Mat Keep’s blog post on InnoDB-vs-MyISAM benchmarks that Oracle recently published prompted me to do some mathematical modeling of InnoDB’s scalability as the number of cores in the server increases. Vadim runs lots of benchmarks that measure what happens under increasing concurrency while holding the hardware constant, but not as many with varying numbers of […]
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Preamble: On performance, workload and scalability: MySQL has always been focused on OLTP workloads. In fact, both Percona Server and MySQL 5.5.7rc have numerous performance improvements which benefit workloads that have high concurrency. Typical OLTP workloads feature numerous clients (perhaps hundreds or thousands) each reading and writing small chunks of data. The recent improvements to […]
We now have hardware in our test lab that represents the next generation of commodity servers for databases. It’s aÂ Cisco UCS C250 server, powered by two Intel Westmere CPUs (X5670 @ 2.93GHz). Each CPU has 6 cores and 12 threads. The most amazing part is the amount of memory. It has 384GB of RAM, whichÂ is […]
(Note: The review was done as part of our consulting practice, but is totally independent and fully reflects our opinion) In my talk on MySQL Conference and Expo 2010 “An Overview of Flash Storage for Databases” I mentioned that most likely there are other players coming soon. I actually was not aware about any real […]
As Calpont announced availability of InfiniDB I surely couldn’t miss a chance to compare it with previously tested databases in the same environment. See my previous posts on this topic: Analyzing air traffic performance with InfoBright and MonetDB Air traffic queries in LucidDB I could not run all queries against InfiniDB and I met some […]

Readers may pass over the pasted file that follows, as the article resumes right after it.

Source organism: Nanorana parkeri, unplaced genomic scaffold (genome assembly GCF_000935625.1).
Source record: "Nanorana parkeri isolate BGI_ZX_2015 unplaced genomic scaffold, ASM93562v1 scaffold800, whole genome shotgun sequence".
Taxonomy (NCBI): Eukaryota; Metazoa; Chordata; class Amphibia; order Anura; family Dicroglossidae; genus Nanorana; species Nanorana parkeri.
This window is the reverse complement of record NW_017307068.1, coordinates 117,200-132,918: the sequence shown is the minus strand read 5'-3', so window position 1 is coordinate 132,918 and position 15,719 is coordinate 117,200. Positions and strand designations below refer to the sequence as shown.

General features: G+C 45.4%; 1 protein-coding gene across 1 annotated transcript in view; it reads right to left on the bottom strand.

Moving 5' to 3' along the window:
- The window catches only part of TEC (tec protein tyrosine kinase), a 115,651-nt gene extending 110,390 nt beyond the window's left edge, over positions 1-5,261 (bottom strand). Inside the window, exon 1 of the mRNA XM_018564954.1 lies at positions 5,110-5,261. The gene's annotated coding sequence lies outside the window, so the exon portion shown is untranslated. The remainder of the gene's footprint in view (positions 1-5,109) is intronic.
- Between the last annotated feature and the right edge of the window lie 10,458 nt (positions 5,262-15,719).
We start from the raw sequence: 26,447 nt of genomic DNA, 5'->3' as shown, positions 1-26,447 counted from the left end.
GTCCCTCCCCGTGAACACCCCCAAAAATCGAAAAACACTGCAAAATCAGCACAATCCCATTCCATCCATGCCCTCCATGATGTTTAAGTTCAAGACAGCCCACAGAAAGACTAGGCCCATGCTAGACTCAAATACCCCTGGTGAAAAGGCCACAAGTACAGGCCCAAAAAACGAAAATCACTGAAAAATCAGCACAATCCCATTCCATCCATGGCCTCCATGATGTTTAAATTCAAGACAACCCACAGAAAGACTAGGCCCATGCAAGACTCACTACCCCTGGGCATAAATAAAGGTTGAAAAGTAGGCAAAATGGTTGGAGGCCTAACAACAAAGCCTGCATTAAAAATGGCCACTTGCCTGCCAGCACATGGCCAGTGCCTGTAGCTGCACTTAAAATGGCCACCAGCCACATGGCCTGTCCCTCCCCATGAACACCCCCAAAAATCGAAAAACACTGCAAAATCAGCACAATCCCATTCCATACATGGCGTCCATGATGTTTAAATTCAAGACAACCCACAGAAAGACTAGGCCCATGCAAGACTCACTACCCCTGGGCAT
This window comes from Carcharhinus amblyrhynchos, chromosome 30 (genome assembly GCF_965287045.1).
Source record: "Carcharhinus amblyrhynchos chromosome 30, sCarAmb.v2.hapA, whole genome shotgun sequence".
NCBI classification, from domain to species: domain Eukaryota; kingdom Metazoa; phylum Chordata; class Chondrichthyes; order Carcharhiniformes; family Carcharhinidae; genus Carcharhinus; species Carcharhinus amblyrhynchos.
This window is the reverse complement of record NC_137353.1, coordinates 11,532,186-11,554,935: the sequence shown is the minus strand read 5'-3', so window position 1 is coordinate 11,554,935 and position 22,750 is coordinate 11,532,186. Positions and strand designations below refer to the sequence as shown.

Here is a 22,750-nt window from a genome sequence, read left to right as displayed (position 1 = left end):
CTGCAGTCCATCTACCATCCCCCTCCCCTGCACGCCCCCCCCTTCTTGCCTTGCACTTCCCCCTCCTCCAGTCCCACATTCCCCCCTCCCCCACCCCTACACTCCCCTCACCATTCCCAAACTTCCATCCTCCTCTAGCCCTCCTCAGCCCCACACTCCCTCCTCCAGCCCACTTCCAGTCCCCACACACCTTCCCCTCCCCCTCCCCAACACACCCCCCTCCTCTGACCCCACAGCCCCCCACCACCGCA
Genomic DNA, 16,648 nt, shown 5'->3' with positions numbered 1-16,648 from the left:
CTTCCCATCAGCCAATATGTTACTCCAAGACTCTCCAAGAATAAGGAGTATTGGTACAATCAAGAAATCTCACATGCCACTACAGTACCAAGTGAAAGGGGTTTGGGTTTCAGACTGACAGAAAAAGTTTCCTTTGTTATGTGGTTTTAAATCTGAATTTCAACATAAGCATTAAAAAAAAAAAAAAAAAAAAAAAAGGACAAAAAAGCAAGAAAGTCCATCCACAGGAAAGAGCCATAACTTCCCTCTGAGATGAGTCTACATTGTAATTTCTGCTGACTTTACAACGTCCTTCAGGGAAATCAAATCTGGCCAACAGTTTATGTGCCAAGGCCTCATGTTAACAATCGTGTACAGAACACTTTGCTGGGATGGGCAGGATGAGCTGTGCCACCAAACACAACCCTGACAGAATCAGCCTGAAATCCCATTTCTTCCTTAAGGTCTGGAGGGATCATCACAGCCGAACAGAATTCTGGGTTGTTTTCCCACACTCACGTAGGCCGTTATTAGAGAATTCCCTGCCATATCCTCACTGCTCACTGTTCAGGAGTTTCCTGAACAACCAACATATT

Note: This blog post is part 1 of 4 on building our training workshop.
The Percona training workshop will not cover sharding. If you follow our blog, you’ll notice we don’t talk much about the subject; in some cases it makes sense, but in many we’ve seen that it causes architectures to be prematurely complicated.
So let me state it: You don’t want to shard.
Optimize everything else first, and then if performance still isn’t good enough, it’s time to take a very bitter medicine. The reason you need to shard basically comes down to one of these two reasons
(Note: Review was done as part of our consulting practice, but is totally independent and fully reflects our opinion) I had a chance to take look TokuDB (the name of the Tokutek storage engine), and run some benchmarks. Tuning of TokuDB is much easier than InnoDB, there only few parameters to change, and actually out-of-box […]
When I visit customers quite often they tell me about number of creative techniques they heard on the conferences, read on the blogs, forums and Internet articles and they ask me if they should use them. My advice is frequently – do not. It is fun to be creative but creative solutions also means unproven […]
I guess it is first reaction on new storage engine – show me benefits. So there is benchmark I made on one our servers. It is Dell 2950 with 8CPU cores and RAID10 on 6 disks with BBU, and 32GB RAM on board with CentOS 5.2 as OS. This is quite typical server we recommend […]
We are going to show the effects of the new patches applied to Percona HighPerf release. As you see from the following graphs, there is significant difference to normal version when the data bigger than buffer pool (right graph shows CPU usage)